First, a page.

Enterprise adopting Apple products as company becomes 'easier to work with'Apple's recent success in the enterprise comes as the company has worked to cater to businesses' needs, and also as Chief Executive Tim Cook has shown a friendlier side than companies were used to with Steve Jobs.
Profiling the growth in enterprise sales Apple has seen in recent years, The New York Times revealed on Wednesday that while Jobs disliked catering to business needs, Cook is "more at ease" meeting with enterprise customers. It noted that Jobs disliked working with businesses so much that at a conference in 2005, he referred to chief information officers as "orifices."
"While corporate technology buyers say Apple does not try to hide the fact that consumers are still its top priority, they note that the company has gotten easier to work with in recent years, adding features to its devices that make them more palatable to business," author Nick Wingfield wrote.
Previously, under Jobs, corporate customers were often rubbed the wrong way as the outspoken CEO spoke his mind, former employees reportedly said. But even before he took over as CEO, Cook, while chief operating officer of Apple, was said to engage in more communication with the company's enterprise clients.
"(Cook) met more frequently with corporate customers and seemed to appreciate their needs, even if he did not deviate from Mr. Jobs's views about making consumers the priority when making Apple products," the report said.
Apple's new success in the enterprise has been largely driven by the iPhone and iPad, which have seen rapid adoption thanks in part to the "consumerization" of businesses. During each of its latest quarterly earnings conference calls, Apple executives have touted the adoption of iOS devices in the enterprise, and noted last quarter that 93 percent of Fortune 500 companies are deploying or testing the iPhone, while 90 percent are deploying or testing the iPad.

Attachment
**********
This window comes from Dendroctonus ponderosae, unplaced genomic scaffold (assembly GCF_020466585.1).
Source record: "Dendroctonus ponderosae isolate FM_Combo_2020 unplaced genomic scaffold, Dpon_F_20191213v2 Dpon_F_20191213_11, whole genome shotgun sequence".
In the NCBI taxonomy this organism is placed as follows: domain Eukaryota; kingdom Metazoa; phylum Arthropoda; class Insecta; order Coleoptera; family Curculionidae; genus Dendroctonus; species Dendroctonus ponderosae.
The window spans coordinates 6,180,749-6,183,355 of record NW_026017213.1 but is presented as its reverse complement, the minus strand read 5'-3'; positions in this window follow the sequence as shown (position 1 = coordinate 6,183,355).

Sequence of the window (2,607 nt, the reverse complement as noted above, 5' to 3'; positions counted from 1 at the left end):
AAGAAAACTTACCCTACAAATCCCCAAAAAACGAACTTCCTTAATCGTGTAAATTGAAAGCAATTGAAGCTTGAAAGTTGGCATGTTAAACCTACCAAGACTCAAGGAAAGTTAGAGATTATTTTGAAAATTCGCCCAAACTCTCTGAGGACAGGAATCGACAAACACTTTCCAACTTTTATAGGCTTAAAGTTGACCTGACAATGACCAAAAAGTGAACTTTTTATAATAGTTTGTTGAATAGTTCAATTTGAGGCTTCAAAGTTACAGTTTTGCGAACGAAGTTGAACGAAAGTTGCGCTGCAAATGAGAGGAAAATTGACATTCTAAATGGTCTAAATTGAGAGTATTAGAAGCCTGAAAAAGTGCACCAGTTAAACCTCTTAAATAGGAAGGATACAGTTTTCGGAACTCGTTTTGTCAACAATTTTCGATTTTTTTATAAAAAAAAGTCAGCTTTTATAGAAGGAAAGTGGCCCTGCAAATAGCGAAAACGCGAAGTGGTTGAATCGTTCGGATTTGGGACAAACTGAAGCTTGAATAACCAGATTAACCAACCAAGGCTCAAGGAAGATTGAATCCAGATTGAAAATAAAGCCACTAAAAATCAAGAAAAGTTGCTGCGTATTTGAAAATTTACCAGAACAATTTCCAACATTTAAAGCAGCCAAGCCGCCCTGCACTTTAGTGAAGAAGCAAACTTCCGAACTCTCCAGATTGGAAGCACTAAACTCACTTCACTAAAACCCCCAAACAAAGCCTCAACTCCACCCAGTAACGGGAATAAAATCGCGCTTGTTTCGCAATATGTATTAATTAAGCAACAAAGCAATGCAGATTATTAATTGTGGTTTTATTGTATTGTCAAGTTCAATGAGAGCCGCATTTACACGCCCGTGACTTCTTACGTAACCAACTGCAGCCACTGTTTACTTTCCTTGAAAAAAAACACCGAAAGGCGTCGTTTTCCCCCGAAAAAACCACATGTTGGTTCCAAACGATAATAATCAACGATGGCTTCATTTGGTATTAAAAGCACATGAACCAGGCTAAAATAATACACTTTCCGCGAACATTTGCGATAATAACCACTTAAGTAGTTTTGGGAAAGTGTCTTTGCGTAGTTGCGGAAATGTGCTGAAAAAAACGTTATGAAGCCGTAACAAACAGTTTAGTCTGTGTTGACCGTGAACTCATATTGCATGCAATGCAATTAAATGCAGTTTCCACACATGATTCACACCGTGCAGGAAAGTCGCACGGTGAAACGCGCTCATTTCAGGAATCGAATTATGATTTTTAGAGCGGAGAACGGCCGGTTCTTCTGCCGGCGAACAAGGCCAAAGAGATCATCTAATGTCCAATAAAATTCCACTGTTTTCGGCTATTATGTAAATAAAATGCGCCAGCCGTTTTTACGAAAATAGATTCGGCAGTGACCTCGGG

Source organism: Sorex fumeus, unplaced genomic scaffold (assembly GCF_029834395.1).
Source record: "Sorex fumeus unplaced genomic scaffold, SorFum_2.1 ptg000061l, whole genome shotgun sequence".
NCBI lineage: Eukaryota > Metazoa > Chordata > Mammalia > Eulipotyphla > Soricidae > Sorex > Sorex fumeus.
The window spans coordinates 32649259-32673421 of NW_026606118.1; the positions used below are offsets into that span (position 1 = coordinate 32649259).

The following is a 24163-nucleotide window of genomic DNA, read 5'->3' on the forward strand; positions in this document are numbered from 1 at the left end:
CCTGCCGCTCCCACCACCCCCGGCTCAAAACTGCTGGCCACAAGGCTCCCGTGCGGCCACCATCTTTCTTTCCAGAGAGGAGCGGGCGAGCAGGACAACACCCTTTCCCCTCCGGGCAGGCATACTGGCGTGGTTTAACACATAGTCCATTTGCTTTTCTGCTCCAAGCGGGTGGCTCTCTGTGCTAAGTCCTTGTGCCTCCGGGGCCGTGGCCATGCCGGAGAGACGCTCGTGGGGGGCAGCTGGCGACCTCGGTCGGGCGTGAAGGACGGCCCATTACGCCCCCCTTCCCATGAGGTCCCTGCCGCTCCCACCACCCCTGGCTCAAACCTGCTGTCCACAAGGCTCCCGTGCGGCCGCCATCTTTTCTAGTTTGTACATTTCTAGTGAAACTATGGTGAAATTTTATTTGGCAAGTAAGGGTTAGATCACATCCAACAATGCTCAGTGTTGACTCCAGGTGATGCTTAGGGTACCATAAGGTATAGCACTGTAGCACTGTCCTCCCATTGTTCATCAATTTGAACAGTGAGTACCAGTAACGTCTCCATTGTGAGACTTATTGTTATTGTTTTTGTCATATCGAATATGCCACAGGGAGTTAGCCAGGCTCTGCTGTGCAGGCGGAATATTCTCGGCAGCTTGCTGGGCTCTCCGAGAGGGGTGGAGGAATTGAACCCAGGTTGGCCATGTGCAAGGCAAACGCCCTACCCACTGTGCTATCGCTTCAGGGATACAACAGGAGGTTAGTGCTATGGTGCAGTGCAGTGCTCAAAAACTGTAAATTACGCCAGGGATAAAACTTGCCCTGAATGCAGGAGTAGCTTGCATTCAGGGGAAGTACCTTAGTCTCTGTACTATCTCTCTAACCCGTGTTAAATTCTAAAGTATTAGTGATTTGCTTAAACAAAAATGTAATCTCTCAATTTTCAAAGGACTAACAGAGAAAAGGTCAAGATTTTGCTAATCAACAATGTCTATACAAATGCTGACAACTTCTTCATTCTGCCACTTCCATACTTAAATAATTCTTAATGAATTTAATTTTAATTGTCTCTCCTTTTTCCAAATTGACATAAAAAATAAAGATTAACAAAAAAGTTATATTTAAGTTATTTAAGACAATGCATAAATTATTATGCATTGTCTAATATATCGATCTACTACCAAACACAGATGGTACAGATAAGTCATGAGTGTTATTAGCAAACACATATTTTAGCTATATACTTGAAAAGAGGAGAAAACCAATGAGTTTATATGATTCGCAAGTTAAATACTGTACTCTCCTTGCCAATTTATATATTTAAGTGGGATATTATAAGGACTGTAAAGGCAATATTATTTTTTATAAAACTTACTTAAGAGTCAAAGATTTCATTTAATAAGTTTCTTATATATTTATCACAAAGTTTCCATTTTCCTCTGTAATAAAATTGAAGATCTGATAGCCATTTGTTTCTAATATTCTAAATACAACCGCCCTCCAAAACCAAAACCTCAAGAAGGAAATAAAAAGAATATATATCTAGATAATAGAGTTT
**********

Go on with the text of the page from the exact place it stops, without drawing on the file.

One major corporate coup for Apple came in September, when home improvement retailer Lowe's revealed it would outfit 42,000 of its employees with iPhone 4 units, equipped with custom applications to make the handset a point-of-sale system.
A poll of enterprise device activations in October found that both the iPhone and iPad were top picks by companies, easily besting competing Android products. The iPad in particular showed complete domination of the enterprise tablet market, taking 96 percent of total activations tracked by Good Technology.
Even the Mac has found success in enterprise adoption following years of struggles. Forrester Research, a longtime critic of Mac use for businesses, declared in October that it was "time to repeal prohibition" on Macs in the enterprise, stating that Mac business users are more productive than their PC counterparts thanks to increased reliability and less maintenance necessary with Apple devices.